This is a study of the rise of English Arminianism and the growing religious division in the Church of England during the decades before the Civil War of the 1640s. The author argues that it was Arminianism, not the rise of puritanism, that was a major cause of the war, not only because it was embraced by and imposed by an increasingly absolutist Charles I, which heightened the religious and political tensions of the period. Almost all English Protestants were members of the established church. Consequently, what was a theological dispute about rival views of the Christian faith, Arminianism promoting the role of the sacraments and the grace they conferred, Calvinism focusing on the grace of predestination, assumed wider significance as a struggle for control of that church. When Armianism triumphed, Puritan opposition to the established church was rekindled.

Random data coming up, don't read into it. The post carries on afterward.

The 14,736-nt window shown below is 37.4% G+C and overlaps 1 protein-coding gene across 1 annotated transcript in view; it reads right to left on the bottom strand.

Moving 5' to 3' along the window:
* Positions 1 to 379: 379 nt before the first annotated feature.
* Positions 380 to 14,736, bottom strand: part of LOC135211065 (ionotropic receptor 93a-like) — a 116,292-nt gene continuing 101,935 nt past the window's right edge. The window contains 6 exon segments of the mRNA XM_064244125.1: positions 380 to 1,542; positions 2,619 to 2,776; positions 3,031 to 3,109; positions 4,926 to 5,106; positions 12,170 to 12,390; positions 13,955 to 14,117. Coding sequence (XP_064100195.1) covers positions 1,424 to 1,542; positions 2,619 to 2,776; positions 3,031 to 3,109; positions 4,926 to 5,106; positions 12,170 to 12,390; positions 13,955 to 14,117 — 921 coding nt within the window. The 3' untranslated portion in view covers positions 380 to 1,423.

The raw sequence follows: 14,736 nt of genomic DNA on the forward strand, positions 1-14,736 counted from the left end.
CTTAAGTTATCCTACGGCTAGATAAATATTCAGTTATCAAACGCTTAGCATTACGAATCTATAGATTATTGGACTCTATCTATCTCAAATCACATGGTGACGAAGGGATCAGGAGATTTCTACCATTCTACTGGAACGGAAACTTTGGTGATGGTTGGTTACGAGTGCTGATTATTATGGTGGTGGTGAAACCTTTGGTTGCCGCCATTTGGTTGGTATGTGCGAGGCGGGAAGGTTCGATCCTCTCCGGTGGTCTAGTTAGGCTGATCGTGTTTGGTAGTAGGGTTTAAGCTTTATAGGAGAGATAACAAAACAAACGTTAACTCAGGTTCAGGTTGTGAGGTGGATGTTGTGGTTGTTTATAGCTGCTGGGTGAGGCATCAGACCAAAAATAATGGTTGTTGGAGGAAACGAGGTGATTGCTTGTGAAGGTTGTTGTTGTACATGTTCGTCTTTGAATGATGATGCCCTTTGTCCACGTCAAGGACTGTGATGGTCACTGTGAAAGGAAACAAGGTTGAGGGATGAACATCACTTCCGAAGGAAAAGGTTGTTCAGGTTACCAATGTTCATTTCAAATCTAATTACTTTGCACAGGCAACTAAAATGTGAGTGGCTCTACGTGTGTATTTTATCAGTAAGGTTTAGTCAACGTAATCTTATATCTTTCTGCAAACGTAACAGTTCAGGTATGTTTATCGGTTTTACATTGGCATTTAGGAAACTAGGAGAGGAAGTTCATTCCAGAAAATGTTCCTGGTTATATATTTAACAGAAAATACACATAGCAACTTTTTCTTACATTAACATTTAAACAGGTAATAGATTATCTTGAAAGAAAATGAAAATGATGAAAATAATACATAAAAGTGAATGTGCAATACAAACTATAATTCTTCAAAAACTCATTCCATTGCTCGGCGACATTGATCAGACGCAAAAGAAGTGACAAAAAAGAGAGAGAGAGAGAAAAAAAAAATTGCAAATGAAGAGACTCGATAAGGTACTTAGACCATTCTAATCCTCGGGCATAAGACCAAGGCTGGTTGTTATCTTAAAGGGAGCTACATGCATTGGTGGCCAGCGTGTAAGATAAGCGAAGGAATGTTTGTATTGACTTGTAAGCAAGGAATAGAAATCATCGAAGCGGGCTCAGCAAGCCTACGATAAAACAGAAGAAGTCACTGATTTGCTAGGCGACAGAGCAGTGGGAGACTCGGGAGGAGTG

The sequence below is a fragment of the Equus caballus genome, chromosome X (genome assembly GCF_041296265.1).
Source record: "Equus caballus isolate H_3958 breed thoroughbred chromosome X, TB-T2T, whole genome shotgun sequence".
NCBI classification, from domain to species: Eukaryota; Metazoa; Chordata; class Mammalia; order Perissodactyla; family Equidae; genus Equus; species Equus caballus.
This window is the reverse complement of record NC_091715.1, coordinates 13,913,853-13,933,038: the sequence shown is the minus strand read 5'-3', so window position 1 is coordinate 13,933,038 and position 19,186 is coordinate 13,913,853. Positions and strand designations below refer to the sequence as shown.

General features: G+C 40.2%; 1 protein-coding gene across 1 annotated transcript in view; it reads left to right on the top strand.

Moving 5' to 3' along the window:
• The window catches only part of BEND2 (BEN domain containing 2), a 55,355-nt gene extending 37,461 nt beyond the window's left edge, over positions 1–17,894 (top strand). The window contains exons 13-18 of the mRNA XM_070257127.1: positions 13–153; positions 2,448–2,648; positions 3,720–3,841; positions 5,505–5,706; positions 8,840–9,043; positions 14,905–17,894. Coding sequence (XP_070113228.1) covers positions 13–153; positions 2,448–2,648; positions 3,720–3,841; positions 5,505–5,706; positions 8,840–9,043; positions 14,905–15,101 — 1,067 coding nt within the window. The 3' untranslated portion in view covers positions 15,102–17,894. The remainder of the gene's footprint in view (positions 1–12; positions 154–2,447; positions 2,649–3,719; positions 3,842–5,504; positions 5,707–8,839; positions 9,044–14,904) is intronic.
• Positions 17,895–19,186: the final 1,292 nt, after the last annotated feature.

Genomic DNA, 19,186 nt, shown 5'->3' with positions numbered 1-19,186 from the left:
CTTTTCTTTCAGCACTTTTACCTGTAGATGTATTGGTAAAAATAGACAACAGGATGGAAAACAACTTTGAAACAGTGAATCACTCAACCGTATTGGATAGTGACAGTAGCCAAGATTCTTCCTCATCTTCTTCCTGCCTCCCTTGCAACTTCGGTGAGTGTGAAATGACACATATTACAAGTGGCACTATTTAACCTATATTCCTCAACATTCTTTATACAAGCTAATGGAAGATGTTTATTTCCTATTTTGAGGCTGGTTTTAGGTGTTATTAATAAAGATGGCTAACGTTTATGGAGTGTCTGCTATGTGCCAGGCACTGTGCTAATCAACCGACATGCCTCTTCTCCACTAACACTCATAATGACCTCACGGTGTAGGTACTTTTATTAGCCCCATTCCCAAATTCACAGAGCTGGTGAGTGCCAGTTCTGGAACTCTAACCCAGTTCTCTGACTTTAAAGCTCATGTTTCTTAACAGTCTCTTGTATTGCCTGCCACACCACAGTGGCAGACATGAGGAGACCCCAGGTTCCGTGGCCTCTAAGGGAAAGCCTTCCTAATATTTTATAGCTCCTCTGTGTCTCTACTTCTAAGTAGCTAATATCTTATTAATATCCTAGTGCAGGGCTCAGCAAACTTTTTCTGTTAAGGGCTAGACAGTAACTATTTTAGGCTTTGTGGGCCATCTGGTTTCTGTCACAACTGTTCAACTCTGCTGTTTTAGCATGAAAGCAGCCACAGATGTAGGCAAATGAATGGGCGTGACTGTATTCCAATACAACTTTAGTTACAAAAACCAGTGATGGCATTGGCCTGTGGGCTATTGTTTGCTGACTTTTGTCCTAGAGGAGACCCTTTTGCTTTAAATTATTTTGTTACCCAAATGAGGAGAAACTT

`one of the most distinguished and most fertile dissertations to have been produced by the doctoral belt'
London Review of Books `illuminating detail and rich suggestions'
Times Literary Supplement
The Hampton Court conference and Arminianism "avant la lettre"; Cambridge University and Arminianism; Oxford University and Arminianism; The British delegation to the synod of Dort; Bishop Neile and the Durham house group; Richard Montague, the House of Commons, and Arminianism; The York House conference; Arminianism during the personal rule and after. Appendices: from Calvinist to Arminian - the doctrinal tenor of the Paul's Cross sermons 1570-1638; the Arminianism of Archbishop Laud.
Series: Oxford Historical Monographs
Number Of Pages: 326
Published: 4th October 1990
Publisher: Oxford University Press
Country of Publication: GB
Dimensions (cm): 21.5 x 13.9
Weight (kg): 0.44